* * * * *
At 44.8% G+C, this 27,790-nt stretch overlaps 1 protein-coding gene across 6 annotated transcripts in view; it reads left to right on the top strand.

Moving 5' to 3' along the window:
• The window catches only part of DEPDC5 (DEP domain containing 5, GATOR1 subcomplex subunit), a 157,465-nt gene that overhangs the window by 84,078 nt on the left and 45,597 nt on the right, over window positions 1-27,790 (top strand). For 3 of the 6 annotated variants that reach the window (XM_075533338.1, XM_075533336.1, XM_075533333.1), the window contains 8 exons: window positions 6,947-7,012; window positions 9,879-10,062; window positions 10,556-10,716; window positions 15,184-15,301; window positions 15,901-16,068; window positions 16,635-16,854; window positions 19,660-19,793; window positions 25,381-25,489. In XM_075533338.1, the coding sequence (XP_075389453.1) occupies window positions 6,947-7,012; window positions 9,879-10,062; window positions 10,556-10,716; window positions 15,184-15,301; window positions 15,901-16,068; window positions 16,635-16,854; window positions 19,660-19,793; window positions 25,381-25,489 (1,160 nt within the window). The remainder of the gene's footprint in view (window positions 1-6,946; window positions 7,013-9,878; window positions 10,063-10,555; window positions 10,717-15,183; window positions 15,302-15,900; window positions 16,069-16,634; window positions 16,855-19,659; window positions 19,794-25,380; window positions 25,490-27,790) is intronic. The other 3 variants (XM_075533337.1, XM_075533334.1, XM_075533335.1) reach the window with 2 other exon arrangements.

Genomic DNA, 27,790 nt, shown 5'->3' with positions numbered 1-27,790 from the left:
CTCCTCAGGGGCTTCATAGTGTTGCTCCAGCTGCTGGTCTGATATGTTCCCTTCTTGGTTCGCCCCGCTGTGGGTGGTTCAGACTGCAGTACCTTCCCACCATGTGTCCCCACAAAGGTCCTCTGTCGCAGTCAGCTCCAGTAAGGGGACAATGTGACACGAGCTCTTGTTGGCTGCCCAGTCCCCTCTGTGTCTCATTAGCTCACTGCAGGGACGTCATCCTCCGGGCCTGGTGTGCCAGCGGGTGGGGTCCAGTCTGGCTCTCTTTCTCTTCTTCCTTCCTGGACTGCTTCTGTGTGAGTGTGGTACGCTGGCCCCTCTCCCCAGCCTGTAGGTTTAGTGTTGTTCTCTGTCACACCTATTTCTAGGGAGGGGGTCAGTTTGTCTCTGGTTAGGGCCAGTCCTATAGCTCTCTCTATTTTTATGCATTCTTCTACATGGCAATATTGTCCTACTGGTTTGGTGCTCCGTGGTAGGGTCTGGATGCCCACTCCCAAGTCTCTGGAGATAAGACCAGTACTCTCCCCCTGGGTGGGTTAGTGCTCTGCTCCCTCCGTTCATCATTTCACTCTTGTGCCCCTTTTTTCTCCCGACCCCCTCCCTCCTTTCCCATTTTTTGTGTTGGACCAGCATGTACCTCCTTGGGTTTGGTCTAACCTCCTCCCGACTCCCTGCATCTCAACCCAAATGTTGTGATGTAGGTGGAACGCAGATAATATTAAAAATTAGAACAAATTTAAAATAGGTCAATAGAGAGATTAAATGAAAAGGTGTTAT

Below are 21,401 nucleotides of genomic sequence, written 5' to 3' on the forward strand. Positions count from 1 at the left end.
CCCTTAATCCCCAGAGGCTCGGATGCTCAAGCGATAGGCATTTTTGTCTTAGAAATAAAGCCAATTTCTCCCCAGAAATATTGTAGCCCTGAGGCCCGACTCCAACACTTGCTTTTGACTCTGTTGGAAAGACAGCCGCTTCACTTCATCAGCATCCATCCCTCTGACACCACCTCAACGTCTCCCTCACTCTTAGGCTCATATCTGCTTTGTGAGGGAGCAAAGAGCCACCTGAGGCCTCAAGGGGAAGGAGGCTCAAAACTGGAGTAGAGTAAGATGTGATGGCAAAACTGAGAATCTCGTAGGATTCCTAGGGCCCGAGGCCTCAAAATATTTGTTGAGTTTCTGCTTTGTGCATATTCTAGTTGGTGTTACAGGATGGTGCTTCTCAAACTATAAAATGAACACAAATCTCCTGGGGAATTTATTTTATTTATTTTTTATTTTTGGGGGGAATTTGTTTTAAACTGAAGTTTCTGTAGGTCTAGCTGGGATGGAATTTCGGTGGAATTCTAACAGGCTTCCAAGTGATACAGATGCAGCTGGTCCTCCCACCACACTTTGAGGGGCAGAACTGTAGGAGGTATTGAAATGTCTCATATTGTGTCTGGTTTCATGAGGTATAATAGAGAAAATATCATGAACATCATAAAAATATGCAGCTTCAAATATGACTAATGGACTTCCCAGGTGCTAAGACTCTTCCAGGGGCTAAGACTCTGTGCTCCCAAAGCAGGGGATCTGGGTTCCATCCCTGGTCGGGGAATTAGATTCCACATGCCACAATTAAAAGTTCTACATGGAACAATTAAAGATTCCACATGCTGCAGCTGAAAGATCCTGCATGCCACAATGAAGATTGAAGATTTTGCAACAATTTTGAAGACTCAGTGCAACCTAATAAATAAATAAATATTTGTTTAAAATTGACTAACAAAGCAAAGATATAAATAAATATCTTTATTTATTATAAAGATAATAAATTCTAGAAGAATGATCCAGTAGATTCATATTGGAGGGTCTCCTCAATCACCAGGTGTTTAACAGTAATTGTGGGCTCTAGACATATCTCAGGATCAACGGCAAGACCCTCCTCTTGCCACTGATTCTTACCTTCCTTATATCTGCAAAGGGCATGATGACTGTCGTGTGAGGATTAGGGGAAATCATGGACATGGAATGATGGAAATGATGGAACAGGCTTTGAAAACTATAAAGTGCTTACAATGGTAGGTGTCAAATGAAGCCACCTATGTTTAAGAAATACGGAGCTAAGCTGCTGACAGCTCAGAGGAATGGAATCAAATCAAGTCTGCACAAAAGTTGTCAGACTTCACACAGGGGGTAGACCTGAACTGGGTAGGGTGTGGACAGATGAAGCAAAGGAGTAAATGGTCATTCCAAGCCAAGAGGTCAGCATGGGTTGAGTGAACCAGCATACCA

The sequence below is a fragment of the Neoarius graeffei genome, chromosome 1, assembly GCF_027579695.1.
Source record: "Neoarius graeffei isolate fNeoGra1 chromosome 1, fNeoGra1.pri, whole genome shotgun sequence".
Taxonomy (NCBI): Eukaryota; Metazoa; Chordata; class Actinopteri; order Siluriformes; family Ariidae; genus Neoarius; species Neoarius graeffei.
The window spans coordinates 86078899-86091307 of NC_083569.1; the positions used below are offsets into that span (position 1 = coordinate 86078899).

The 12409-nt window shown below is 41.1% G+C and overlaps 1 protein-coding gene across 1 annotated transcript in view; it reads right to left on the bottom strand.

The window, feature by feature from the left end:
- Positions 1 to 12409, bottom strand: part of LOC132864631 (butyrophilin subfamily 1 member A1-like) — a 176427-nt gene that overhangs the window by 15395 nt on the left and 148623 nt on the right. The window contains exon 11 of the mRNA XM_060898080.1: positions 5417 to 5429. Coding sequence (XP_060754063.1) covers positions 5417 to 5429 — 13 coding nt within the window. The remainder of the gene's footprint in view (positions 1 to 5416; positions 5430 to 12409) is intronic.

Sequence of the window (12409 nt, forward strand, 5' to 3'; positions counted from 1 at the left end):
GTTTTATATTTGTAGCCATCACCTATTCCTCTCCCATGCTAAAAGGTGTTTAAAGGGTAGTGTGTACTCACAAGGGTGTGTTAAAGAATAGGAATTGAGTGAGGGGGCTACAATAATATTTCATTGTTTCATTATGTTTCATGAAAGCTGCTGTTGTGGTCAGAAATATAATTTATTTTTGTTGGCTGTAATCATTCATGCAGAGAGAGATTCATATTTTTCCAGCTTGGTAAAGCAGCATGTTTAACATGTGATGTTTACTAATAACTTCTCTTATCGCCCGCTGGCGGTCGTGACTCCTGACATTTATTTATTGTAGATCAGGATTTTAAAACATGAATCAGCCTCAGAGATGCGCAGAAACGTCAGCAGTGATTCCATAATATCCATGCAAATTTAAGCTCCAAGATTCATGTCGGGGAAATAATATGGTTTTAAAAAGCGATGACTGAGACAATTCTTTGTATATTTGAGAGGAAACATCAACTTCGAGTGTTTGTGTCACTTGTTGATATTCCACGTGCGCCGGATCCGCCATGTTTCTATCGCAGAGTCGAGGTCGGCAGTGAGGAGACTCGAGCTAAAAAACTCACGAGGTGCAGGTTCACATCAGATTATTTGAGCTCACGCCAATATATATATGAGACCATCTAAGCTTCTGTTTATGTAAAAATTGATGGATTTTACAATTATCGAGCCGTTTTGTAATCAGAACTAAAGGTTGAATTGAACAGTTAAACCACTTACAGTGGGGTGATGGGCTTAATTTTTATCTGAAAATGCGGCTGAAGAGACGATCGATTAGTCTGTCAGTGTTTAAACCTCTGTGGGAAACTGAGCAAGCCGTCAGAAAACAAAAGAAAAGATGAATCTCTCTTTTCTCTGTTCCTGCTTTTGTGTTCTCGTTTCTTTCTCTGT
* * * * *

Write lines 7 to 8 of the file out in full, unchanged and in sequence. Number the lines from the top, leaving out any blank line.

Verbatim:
CCCTTAATCCCCAGAGGCTCGGATGCTCAAGCGATAGGCATTTTTGTCTTAGAAATAAAGCCAATTTCTCCCCAGAAATATTGTAGCCCTGAGGCCCGACTCCAACACTTGCTTTTGACTCTGTTGGAAAGACAGCCGCTTCACTTCATCAGCATCCATCCCTCTGACACCACCTCAACGTCTCCCTCACTCTTAGGCTCATATCTGCTTTGTGAGGGAGCAAAGAGCCACCTGAGGCCTCAAGGGGAAGGAGGCTCAAAACTGGAGTAGAGTAAGATGTGATGGCAAAACTGAGAATCTCGTAGGATTCCTAGGGCCCGAGGCCTCAAAATATTTGTTGAGTTTCTGCTTTGTGCATATTCTAGTTGGTGTTACAGGATGGTGCTTCTCAAACTATAAAATGAACACAAATCTCCTGGGGAATTTATTTTATTTATTTTTTATTTTTGGGGGGAATTTGTTTTAAACTGAAGTTTCTGTAGGTCTAGCTGGGATGGAATTTCGGTGGAATTCTAACAGGCTTCCAAGTGATACAGATGCAGCTGGTCCTCCCACCACACTTTGAGGGGCAGAACTGTAGGAGGTATTGAAATGTCTCATATTGTGTCTGGTTTCATGAGGTATAATAGAGAAAATATCATGAACATCATAAAAATATGCAGCTTCAAATATGACTAATGGACTTCCCAGGTGCTAAGACTCTTCCAGGGGCTAAGACTCTGTGCTCCCAAAGCAGGGGATCTGGGTTCCATCCCTGGTCGGGGAATTAGATTCCACATGCCACAATTAAAAGTTCTACATGGAACAATTAAAGATTCCACATGCTGCAGCTGAAAGATCCTGCATGCCACAATGAAGATTGAAGATTTTGCAACAATTTTGAAGACTCAGTGCAACCTAATAAATAAATAAATATTTGTTTAAAATTGACTAACAAAGCAAAGATATAAATAAATATCTTTATTTATTATAAAGATAATAAATTCTAGAAGAATGATCCAGTAGATTCATATTGGAGGGTCTCCTCAATCACCAGGTGTTTAACAGTAATTGTGGGCTCTAGACATATCTCAGGATCAACGGCAAGACCCTCCTCTTGCCACTGATTCTTACCTTCCTTATATCTGCAAAGGGCATGATGACTGTCGTGTGAGGATTAGGGGAAATCATGGACATGGAATGATGGAAATGATGGAACAGGCTTTGAAAACTATAAAGTGCTTACAATGGTAGGTGTCAAATGAAGCCACCTATGTTTAAGAAATACGGAGCTAAGCTGCTGACAGCTCAGAGGAATGGAATCAAATCAAGTCTGCACAAAAGTTGTCAGACTTCACACAGGGGGTAGACCTGAACTGGGTAGGGTGTGGACAGATGAAGCAAAGGAGTAAATGGTCATTCCAAGCCAAGAGGTCAGCATGGGTTGAGTGAACCAGCATACCA

The sequence below is a fragment of the Neoarius graeffei genome, chromosome 1, assembly GCF_027579695.1.